A Russian man has pleaded guilty in a US court to conspiring to drain bank accounts across the US and overseas with a computer program he created.
Aleksandr Andreevich Panin - also known as "Gribodemon" and "Harderman" - pleaded guilty in a federal court on Tuesday to a charge of conspiracy to commit bank and wire fraud.
Authorities said malware he created infected more than 1.4 million computers in the United States and abroad and was responsible for untold amounts of financial theft.
He appeared in court wearing an orange jail uniform with his legs chained together as he entered a guilty plea after reaching a plea agreement with prosecutors.
Another man, Hamza Bendelladj, was also indicted in the case and pleaded not guilty in May after being extradited from Thailand, where he was arrested a year ago. The case against him is still pending.
Authorities say 24-year-old Panin was the main author of SpyEye - a type of program known as a banking Trojan, which was implanted onto computers to harvest financial information so its users could drain accounts.
Federal prosecutor John Horn called Panin "one of the pre- eminent cybercriminals that we've been able to apprehend and prosecute so far".
Operating from Russia, Panin "wrote and polished the code for SpyEye until he had a product that experts described as professional grade", Horn said.
Trojans such as SpyEye can be profitable for cybercriminals. A small group of hackers in Eastern Europe arrested in 2010 was able to steal about US$70 million from companies, municipalities and churches in Europe and the US.
SpyEye was designed to automatically steal sensitive information - such as bank account credentials, credit card information, passwords and PIN numbers - after being implanted in victims' computers.
After the program took control of a computer, it allowed hackers to use a number of covert techniques to trick victims into giving up their personal information - including data grabbing and presenting victims with a fake bank account page.
The information was then relayed to a command and control server, which was used to access bank accounts.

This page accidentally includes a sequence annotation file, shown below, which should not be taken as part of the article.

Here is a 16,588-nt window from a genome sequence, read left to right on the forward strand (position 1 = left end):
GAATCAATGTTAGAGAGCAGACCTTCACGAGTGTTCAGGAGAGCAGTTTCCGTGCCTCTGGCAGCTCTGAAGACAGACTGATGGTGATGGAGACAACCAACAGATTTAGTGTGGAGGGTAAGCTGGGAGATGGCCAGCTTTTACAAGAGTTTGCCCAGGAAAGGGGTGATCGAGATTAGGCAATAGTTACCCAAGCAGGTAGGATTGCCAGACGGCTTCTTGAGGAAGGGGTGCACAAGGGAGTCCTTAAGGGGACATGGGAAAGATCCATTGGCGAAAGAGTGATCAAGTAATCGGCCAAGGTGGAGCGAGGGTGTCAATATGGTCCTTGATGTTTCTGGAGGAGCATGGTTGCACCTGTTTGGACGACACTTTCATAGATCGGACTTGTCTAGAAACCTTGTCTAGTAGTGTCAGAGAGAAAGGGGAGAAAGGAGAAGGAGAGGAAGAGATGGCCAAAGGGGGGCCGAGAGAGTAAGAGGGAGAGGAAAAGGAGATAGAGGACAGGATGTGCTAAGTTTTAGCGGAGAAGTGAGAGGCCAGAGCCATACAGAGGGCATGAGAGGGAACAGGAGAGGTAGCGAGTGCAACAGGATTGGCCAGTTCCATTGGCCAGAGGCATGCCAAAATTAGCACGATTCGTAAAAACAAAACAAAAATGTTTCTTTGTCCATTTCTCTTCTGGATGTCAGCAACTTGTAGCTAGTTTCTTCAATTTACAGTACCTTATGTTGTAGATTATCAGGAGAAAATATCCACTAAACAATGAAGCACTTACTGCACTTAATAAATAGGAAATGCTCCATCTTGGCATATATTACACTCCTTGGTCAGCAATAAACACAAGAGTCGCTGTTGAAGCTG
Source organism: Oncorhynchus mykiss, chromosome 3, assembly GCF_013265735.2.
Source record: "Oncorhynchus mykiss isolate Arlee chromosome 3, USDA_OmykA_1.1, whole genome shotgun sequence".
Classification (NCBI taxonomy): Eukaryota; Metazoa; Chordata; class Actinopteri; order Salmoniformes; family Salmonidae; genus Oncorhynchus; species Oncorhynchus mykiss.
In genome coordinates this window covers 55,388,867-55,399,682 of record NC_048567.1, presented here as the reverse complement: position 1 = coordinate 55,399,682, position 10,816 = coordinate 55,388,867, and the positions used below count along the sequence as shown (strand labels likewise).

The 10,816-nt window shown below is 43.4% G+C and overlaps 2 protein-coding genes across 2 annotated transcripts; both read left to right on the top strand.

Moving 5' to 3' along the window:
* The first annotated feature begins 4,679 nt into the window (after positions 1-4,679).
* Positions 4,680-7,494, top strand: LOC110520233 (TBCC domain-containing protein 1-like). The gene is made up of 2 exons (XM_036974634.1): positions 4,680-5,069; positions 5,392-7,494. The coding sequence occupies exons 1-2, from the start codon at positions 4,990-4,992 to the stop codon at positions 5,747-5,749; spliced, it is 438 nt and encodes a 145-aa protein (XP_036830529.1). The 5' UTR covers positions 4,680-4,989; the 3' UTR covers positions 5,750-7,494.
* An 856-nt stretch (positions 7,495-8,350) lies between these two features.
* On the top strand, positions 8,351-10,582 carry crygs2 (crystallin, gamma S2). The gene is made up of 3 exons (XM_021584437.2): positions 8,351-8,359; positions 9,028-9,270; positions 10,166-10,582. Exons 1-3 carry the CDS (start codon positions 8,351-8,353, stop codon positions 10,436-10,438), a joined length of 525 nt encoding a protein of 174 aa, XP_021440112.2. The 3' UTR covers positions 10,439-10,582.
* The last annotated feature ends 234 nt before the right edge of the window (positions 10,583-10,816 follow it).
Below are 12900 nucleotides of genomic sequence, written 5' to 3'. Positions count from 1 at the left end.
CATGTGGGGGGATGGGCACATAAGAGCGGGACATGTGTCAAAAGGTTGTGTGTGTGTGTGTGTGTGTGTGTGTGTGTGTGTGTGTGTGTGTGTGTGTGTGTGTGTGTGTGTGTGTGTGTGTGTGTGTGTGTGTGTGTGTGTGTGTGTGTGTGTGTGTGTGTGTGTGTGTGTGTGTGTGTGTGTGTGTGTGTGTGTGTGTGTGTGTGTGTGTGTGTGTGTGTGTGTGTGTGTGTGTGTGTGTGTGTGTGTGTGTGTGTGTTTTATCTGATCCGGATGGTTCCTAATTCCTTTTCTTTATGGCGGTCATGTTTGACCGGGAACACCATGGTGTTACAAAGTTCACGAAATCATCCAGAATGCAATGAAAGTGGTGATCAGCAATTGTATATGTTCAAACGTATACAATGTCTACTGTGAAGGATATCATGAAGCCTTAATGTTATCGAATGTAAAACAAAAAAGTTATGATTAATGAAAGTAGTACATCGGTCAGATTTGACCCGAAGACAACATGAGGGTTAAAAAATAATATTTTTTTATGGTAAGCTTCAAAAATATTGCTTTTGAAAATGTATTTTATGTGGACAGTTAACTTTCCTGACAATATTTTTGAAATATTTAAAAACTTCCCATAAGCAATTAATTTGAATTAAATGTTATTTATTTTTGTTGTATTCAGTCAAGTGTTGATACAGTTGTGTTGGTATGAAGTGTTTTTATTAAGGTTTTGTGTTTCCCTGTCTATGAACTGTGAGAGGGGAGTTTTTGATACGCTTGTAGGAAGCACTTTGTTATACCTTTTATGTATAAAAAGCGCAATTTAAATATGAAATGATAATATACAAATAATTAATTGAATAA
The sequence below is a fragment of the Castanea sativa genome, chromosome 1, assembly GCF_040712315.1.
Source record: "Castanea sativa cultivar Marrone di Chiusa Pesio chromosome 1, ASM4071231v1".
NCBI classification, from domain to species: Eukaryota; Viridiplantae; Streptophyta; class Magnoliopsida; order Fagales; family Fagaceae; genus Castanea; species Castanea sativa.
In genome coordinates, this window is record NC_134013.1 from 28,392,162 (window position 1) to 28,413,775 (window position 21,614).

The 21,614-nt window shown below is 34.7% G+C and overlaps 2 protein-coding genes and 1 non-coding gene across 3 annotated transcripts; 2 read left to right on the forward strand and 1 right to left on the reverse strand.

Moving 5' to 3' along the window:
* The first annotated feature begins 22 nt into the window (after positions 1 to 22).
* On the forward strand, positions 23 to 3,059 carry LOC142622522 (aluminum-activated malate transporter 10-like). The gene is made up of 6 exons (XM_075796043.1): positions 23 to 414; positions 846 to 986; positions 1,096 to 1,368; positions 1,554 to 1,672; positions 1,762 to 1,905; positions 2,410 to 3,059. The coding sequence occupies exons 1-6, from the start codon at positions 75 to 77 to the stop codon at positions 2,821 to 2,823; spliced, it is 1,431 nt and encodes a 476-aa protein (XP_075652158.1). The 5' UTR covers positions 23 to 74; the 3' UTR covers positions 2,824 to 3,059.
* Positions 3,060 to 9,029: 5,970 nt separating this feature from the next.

Panin conspired with others, including Bendelladj, to advertise the SpyEye virus in online forums focused on cybercrime and other criminal activity and sold versions of the software for prices ranging from US$1,000 to US$8,500, prosecutors said. Cybercriminals were able to customise their purchases to choose specific methods of gathering personal information from victims.
He is believed to have sold it to at least 150 clients. A single client of his, known by his online name "Soldier", reportedly used the program to make more than US$3.2 million in a six-month period, Horn said.
Between 2009 and 2011, SpyEye was the pre-eminent malware toolkit used by cybercriminals, and it is still being used today, Horn said.
Information from the financial services industry indicates that more than 10,000 bank accounts were compromised by the program in 2013 alone.
Agents with the FBI in February 2011 searched and seized a SpyEye server they said was operated by Bendelladj in Georgia.
It controlled more than 200 computers infected with the virus and contained information from many financial institutions, authorities said.
In June and July 2011, covert FBI sources communicated directly with Panin, who was using his online nicknames.
The FBI sources were able to buy a version of SpyEye from Panin that included features designed to steal financial information and initiate fraudulent online banking transactions, among other operations.
Panin, whose real name was not known at the time, and Bendelladj were indicted in December 2011.
Bendelladj was on a trip from Malaysia to Egypt when he was arrested during a stopover at an airport in Bangkok on January 5 last year.
Police seized two laptops, a tablet computer, a satellite phone and external hard drives.
Panin is set to be sentenced on April 29. Federal agents continue to investigate the case.